How Forensic Scientists Use Automated Liquid Handling

How Forensic Scientists Use Automated Liquid Handling

Automated liquid handling equipment sees applications across a wide range of industries. The field of forensics prominently uses various forms of liquid handling equipment, including DNA extraction and next-generation library sequencing equipment. Below, you’ll learn more about how forensic scientists use automated liquid handling. It allows them to reduce the backlog of untested sexual assault kits and perform more accurate DNA analysis in criminal investigations.

Sexual Assault Kit Processing

There are many factors which contribute to the excess of backlogged and untested sexual assault kits in the United States. The most prevalent reason for this backlog is the sheer volume and high demand for sexual assault kit testing in crime labs across the country. To better tend to the high volume of untested kits, many forensic science labs are turning to automated liquid handling equipment to expedite the process. This highly intelligent equipment uses a degradative agent to selectively separate sperm from non-sperm cells within a mixed sample. It automates the numerous wash,  reduces the number of centrifugation steps and increases the sample processing capabilities to yield a higher number of samples per run. As such, automated liquid handling equipment can quickly process more untested sexual assault kits. Since this equipment allows for a higher efficiency and throughput rate, it also allows a forensic scientist to reallocate their skills. They will no longer need to worry themselves over the tedious tasks of centrifugation. In further proof of this equipment’s efficiency and reliability, a 2018 study from Oakland Police Department found that automated liquid handling equipment can produce sperm fractions with little to no epithelial cell carryover.

Next-Generation Sequencing

The history of DNA sequencing dates back hundreds of years and has applications across many scientific fields. In the forensics field, DNA sequencing has by massively parallel sequencing workflows, also known as next-generation library sequencing, is automated to significantly increase the throughput of DNA analyses. Using next-generation sequencing, forensic scientists can sequence short tandem repeat markers (STR) and single nucleotide polymorphisms (SNP) to aid in processing unsolved cases. Single nucleotide polymorphisms are the most common variation in a genome. However, the substitution of one nucleotide within a specific position in the genome marks them, so they can be difficult to identify. With the use of automated liquid handling equipment, however, scientists can better identify the single variations. Next-generation sequencing has also allowed for new capabilities, including ancestry and phenotype prediction as well as external characteristics predictions, such as eye color. This better aids in the identification of guilty parties, particularly within unsolved cases.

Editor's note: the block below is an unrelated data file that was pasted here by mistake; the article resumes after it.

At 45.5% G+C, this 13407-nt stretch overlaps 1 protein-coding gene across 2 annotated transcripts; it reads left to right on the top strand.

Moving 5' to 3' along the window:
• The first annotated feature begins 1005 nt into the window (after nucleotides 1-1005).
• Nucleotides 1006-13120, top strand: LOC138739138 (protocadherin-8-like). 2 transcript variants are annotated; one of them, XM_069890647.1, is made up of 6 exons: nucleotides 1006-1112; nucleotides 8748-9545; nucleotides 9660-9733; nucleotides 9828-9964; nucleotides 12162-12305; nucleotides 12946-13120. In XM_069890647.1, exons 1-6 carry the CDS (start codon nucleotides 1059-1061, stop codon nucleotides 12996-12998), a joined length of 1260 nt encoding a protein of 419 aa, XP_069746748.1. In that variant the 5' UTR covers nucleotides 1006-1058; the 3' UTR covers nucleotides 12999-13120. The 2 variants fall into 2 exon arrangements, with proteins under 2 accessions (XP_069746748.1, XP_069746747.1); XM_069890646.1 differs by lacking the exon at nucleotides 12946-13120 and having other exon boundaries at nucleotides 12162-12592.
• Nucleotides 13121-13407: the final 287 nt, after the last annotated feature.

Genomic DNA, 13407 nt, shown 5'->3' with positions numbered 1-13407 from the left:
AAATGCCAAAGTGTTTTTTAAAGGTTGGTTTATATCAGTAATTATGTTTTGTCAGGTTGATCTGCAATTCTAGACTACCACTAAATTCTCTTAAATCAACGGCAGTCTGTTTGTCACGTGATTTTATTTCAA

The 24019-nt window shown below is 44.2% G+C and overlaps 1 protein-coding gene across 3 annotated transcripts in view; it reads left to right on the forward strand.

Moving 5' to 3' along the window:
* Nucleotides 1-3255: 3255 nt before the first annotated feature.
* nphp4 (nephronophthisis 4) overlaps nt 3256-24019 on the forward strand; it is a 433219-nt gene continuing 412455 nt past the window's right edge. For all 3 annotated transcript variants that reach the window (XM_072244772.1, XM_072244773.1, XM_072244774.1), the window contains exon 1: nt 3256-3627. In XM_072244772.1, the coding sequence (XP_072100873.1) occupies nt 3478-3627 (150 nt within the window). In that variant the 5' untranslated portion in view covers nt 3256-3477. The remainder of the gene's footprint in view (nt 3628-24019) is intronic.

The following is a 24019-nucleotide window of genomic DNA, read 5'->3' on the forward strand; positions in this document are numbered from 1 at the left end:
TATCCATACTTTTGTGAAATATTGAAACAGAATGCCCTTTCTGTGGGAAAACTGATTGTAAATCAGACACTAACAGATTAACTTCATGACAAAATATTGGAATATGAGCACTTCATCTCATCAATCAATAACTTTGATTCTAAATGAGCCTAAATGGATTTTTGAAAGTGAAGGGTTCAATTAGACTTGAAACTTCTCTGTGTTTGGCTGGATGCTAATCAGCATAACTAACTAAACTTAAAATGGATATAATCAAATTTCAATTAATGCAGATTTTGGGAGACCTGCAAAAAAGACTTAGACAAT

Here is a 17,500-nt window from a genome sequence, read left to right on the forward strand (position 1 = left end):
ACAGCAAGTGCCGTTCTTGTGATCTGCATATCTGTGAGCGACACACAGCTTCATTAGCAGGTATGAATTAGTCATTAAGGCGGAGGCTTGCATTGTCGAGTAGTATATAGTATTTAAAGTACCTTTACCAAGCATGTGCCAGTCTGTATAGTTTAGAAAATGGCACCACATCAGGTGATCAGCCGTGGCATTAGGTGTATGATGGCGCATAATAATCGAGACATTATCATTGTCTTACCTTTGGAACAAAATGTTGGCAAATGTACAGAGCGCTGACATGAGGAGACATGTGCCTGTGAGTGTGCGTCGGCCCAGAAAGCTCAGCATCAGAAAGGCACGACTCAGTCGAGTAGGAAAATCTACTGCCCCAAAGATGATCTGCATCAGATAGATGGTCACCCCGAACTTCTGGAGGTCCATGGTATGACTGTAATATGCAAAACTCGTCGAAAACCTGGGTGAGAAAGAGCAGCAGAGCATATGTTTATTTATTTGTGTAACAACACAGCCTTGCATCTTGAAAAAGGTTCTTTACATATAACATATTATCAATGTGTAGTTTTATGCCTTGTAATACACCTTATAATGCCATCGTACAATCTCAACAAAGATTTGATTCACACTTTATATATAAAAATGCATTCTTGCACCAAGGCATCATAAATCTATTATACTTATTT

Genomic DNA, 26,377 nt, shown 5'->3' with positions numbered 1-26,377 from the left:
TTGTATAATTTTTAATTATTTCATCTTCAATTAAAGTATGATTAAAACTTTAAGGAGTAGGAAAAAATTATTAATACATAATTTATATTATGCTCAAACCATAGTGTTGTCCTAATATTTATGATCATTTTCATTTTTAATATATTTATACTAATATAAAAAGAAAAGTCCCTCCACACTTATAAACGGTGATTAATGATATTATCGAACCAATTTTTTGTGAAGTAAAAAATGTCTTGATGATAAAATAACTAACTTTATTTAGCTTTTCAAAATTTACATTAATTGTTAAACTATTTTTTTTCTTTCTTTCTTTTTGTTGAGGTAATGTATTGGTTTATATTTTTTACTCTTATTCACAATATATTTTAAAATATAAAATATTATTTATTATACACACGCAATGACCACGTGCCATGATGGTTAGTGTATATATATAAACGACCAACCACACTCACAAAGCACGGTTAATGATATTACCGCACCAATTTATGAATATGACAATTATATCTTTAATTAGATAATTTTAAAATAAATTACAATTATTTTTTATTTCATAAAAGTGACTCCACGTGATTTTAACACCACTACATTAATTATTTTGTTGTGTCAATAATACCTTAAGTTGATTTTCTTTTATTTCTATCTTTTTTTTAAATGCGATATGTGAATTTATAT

Drug Analysis

Forensic scientists use automated liquid handling not only in cases of sexual assault but also drug abuse. In cases of drug abuse, drug overdose, or reckless driving as a result of intoxication, forensic scientists must determine the type of drug consumed as well as the amount. In the past, forensic scientists often used liquid-liquid extraction for this process; however, solid-liquid extraction, also known as solid-phase extraction, has become increasingly common in recent years. Scientists commonly use liquid-liquid extraction in toxicology reports, such as urine and blood test, to great effect. However, solid-phase extraction, particularly when used in conjunction with automated liquid handling equipment, has proven highly efficient and reliable. According to a 2009 study by Matthew P. Juhascik and Amanda J. Jenkins, when compared with liquid-liquid extraction, solid-phase extraction proved to be faster. It was able to double the number of specimens extracted within a given time frame. Additionally, solid-phase extraction was able to detect certain drugs that liquid-liquid extraction was not, such as morphine, and was able to extract weakly acidic drugs in just one step. However, the science of forensics is not always so black and white, and solid-phase extraction may not be the best course of action for every analysis. Luckily, with the use of automated liquid handling equipment, liquid-liquid extractions can reach the same level of speed, efficiency, and reliability as solid-phase extractions.